Traditional herders value these animals for their hides, meat, and milk. Sami (Lapps) of Scandinavia use reindeer antlers to make tools and carve them into totems.

reindeer lives in arctic

Currently, a small herd of around 4000 reindeer populates the French sub-Antarctic archipelago, while 2500–3000 animals have emerged in East Iceland (Source).

Other Habitats Where Reindeer Can Be Found

CountriesCountry Specific RegionDetailed Discussion about their habitats
FinlandFinnish forest reindeer populate Finland and Northwest Russia. They are mainly found in the provinces of North Karelia, Savonia, and Kainuu.There are about 20000 reindeer in Finland.  They prefer habitats where humans are rarely seen, such as the dense boreal forest.
AlaskaYou will find about 18 000 reindeer in Alaska, out of which 12 000 populate the Seward Peninsula.St. Lawrence Island, Nunivak Island, the Pribilof Islands, and the Aleutian Islands are habitats for reindeer.Reindeer prefer to eat willows in the early summer and spring months. During Late July and August, they switch to a mix of lichens and sedges.
RussiaSiberian tundra reindeer are found in Taimyr Bulun, Novosibirsk islands, and Yano-Indigirka regions in Russia.The herd in Chukotka is also in decline. From 587,000 animals in 1971, they fell to only 32,200 individuals in 1986. The population further declined to 70,000 in 2009.
USAIn the USA, you will find reindeer in the Northwest region living in the Lower 48 states. A small herd of woodland caribou can be found in Northern Idaho and northeastern Washington that migrate from British Columbia.Research suggests that only the last few reindeer (about a dozen) remain.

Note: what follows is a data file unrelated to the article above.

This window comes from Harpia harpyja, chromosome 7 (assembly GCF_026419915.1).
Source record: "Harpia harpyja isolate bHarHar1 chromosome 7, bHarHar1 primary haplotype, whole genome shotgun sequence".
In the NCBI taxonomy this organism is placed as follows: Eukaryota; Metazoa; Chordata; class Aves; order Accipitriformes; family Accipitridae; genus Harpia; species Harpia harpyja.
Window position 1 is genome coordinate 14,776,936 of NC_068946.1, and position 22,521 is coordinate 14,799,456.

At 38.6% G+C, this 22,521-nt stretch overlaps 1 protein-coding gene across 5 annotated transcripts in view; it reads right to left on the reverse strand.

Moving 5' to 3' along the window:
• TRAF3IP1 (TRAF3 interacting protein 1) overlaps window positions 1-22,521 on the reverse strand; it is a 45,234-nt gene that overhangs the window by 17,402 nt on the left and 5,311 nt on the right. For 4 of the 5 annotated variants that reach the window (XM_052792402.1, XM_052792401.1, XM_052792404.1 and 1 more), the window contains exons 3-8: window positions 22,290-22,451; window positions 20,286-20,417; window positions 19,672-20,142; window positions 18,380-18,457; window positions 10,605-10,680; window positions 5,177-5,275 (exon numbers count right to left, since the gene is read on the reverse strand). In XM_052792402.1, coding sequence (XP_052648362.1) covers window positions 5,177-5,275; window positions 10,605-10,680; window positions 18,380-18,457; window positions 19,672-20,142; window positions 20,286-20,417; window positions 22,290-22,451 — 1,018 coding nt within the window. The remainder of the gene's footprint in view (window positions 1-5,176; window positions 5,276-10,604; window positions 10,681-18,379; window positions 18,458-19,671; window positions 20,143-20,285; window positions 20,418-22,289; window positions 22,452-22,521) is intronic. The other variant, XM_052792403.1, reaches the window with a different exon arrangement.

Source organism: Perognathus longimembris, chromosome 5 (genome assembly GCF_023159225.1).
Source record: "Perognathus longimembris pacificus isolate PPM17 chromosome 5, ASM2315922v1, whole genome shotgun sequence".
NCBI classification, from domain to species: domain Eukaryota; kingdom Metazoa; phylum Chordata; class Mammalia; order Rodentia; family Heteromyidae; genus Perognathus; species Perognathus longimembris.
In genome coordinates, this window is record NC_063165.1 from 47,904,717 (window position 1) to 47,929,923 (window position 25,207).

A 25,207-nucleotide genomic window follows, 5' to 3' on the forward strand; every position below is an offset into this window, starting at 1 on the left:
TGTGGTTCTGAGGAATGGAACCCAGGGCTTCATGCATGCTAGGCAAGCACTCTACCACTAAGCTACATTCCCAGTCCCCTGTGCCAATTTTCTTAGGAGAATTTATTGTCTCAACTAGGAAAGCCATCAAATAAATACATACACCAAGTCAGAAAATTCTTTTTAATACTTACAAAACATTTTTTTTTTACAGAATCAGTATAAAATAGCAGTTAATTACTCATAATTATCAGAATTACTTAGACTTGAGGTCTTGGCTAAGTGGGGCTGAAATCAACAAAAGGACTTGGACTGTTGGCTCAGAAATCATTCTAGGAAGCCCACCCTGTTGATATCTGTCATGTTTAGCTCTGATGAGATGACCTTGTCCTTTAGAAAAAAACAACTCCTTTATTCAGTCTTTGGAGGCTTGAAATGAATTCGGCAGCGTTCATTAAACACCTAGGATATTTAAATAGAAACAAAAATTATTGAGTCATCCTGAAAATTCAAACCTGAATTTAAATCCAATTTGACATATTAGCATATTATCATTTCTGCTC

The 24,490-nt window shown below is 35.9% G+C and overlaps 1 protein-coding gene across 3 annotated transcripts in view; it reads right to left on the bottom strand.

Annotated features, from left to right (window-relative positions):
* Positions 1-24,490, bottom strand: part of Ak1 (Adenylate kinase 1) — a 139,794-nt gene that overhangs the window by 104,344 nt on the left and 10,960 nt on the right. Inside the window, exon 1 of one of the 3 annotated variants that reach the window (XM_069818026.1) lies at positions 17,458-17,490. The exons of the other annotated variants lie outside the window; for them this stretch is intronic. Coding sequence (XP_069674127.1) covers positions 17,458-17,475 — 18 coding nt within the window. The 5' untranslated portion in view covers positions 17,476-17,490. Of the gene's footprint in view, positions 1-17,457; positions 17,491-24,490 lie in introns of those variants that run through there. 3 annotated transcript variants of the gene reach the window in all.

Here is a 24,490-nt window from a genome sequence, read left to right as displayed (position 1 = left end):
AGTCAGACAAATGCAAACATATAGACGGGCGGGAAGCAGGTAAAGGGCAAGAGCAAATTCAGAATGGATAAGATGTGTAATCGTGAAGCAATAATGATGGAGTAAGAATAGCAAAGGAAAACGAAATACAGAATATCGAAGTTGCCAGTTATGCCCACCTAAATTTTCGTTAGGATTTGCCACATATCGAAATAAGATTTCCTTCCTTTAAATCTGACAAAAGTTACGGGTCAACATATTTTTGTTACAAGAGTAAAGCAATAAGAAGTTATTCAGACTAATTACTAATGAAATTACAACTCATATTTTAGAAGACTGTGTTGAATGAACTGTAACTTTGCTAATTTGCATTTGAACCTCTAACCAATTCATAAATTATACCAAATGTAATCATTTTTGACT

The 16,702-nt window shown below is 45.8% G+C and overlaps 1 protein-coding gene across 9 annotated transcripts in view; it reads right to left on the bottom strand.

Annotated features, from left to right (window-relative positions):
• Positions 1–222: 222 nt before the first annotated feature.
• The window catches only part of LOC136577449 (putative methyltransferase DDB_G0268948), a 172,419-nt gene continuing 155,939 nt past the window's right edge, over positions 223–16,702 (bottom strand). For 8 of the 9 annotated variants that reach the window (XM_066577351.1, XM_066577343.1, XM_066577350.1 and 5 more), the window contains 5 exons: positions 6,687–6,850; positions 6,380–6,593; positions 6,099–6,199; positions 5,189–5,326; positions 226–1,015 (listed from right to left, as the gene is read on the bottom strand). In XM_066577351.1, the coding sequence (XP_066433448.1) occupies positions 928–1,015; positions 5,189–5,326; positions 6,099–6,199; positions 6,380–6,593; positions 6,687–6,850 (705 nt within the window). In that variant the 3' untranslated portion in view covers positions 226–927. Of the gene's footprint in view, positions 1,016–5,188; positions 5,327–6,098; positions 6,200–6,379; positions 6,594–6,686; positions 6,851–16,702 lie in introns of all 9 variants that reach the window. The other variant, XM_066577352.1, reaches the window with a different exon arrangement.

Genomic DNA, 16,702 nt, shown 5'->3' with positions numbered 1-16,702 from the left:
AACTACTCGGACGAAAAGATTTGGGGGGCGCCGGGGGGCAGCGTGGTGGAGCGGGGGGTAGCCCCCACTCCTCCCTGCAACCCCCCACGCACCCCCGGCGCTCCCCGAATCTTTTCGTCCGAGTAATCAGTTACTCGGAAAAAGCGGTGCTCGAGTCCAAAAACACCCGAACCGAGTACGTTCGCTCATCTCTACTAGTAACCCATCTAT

ScotlandBritain’s free-ranging herd of reindeer lives in Scotland in The Cairngorm National Park, a well-known tourist destination.  In 1952, reindeer emerged once again in Cairngorm Mountains by a Swedish Sami man who brought them to the land as an experiment.

Where Are Most Reindeer Found?

Most reindeer are found in the Arctic tundra. You will also find them in the adjacent boreal forests of Greenland. Reindeer originate in Scandinavia.

See also  Do Reindeer Shed Their Antlers?

Other regions that are home to these animals include North America, Siberia, and some parts of Europe. 

Norway, Finland, and Sweden are home to most wild reindeer. In Norway alone, you will find about 270 000 animals.

Where Can I See a Real Reindeer?

Real reindeer are not easy to spot because they prefer living in places where human interference is minimal. But if you look in the right place, you will probably find a wild sighting that will be incredibly rewarding.